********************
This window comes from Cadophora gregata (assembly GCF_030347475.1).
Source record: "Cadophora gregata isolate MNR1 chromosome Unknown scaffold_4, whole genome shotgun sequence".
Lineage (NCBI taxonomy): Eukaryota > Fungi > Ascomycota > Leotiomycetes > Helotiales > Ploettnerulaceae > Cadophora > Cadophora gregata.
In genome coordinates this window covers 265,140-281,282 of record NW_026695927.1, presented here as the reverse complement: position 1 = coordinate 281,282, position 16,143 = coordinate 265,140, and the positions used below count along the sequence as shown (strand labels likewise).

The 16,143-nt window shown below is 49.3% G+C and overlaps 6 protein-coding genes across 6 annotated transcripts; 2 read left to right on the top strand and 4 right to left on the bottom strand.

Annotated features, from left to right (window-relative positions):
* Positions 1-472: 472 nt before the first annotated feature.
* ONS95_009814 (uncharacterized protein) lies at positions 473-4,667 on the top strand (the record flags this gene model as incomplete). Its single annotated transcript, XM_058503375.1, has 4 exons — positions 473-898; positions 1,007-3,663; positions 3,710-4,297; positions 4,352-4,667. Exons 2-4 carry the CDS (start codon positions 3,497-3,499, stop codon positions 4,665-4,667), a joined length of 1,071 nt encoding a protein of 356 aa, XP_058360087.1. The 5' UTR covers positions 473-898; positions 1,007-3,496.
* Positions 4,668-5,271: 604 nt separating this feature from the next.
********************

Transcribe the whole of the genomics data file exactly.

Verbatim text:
This window comes from Cadophora gregata (assembly GCF_030347475.1).
Source record: "Cadophora gregata isolate MNR1 chromosome Unknown scaffold_4, whole genome shotgun sequence".
Lineage (NCBI taxonomy): Eukaryota > Fungi > Ascomycota > Leotiomycetes > Helotiales > Ploettnerulaceae > Cadophora > Cadophora gregata.
In genome coordinates this window covers 265,140-281,282 of record NW_026695927.1, presented here as the reverse complement: position 1 = coordinate 281,282, position 16,143 = coordinate 265,140, and the positions used below count along the sequence as shown (strand labels likewise).

The 16,143-nt window shown below is 49.3% G+C and overlaps 6 protein-coding genes across 6 annotated transcripts; 2 read left to right on the top strand and 4 right to left on the bottom strand.

Annotated features, from left to right (window-relative positions):
* Positions 1-472: 472 nt before the first annotated feature.
* ONS95_009814 (uncharacterized protein) lies at positions 473-4,667 on the top strand (the record flags this gene model as incomplete). Its single annotated transcript, XM_058503375.1, has 4 exons — positions 473-898; positions 1,007-3,663; positions 3,710-4,297; positions 4,352-4,667. Exons 2-4 carry the CDS (start codon positions 3,497-3,499, stop codon positions 4,665-4,667), a joined length of 1,071 nt encoding a protein of 356 aa, XP_058360087.1. The 5' UTR covers positions 473-898; positions 1,007-3,496.
* Positions 4,668-5,271: 604 nt separating this feature from the next.